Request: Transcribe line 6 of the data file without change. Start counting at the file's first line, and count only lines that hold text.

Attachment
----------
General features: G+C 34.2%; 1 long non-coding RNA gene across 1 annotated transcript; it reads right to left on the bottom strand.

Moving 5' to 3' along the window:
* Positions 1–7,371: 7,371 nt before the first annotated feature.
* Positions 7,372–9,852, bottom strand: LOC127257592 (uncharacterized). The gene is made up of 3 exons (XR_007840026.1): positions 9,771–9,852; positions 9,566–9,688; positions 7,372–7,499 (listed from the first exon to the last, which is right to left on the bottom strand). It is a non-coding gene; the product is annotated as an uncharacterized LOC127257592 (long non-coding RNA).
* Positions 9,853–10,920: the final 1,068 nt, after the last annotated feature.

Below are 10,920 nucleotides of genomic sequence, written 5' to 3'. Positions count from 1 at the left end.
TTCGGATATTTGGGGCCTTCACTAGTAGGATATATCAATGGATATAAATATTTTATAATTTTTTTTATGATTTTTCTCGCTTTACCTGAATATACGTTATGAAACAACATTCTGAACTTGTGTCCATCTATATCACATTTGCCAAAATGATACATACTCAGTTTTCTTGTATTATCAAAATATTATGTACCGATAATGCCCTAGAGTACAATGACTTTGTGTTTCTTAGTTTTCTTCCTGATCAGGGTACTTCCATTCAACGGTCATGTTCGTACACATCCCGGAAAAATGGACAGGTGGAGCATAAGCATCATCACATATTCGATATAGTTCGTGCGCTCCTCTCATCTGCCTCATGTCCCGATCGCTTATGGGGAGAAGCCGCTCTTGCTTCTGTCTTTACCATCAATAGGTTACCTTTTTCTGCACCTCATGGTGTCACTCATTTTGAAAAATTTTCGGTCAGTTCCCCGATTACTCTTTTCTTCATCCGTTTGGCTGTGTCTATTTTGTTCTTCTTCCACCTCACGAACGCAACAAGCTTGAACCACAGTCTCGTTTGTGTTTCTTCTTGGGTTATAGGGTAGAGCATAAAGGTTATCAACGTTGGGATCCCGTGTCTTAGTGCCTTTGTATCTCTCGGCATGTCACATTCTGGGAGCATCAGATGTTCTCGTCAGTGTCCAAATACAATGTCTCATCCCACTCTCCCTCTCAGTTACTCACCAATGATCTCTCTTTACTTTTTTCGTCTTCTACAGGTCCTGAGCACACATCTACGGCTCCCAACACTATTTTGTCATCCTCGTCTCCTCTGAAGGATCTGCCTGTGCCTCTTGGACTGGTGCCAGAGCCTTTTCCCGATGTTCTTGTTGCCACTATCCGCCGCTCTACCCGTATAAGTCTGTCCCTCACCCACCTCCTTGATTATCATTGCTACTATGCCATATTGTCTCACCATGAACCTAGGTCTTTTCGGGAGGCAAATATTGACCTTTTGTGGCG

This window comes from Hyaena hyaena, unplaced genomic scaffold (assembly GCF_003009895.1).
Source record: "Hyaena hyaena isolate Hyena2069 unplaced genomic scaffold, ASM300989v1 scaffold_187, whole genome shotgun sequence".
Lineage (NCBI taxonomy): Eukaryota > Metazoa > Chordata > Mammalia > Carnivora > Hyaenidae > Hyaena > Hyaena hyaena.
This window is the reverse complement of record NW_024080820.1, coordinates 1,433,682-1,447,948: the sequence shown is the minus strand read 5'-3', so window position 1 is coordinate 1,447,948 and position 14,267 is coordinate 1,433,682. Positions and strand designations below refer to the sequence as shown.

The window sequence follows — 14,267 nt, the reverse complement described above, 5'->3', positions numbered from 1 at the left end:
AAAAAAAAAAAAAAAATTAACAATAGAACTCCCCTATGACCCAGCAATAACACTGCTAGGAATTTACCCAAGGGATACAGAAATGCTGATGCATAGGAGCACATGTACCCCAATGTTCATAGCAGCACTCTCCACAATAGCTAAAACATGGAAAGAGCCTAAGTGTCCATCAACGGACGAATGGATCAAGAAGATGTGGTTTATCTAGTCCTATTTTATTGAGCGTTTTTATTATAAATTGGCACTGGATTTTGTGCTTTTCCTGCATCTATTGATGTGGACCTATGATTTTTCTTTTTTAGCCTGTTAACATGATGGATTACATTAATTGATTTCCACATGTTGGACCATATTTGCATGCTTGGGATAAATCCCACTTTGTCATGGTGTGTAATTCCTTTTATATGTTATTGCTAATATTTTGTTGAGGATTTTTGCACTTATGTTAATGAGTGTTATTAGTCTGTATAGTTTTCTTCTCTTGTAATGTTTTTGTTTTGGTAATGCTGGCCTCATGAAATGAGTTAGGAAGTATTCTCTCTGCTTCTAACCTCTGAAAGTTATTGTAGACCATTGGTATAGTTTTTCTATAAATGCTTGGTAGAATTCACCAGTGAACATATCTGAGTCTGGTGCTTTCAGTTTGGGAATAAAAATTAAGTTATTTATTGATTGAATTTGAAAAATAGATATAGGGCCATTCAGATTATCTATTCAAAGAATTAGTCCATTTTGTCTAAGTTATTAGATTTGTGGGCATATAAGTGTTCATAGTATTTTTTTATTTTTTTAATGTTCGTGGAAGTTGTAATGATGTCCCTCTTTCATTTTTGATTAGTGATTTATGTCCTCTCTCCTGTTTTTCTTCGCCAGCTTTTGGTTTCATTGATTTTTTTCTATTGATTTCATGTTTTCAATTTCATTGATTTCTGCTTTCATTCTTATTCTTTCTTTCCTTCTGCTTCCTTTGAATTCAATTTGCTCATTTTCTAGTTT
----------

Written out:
Below are 10,920 nucleotides of genomic sequence, written 5' to 3'. Positions count from 1 at the left end.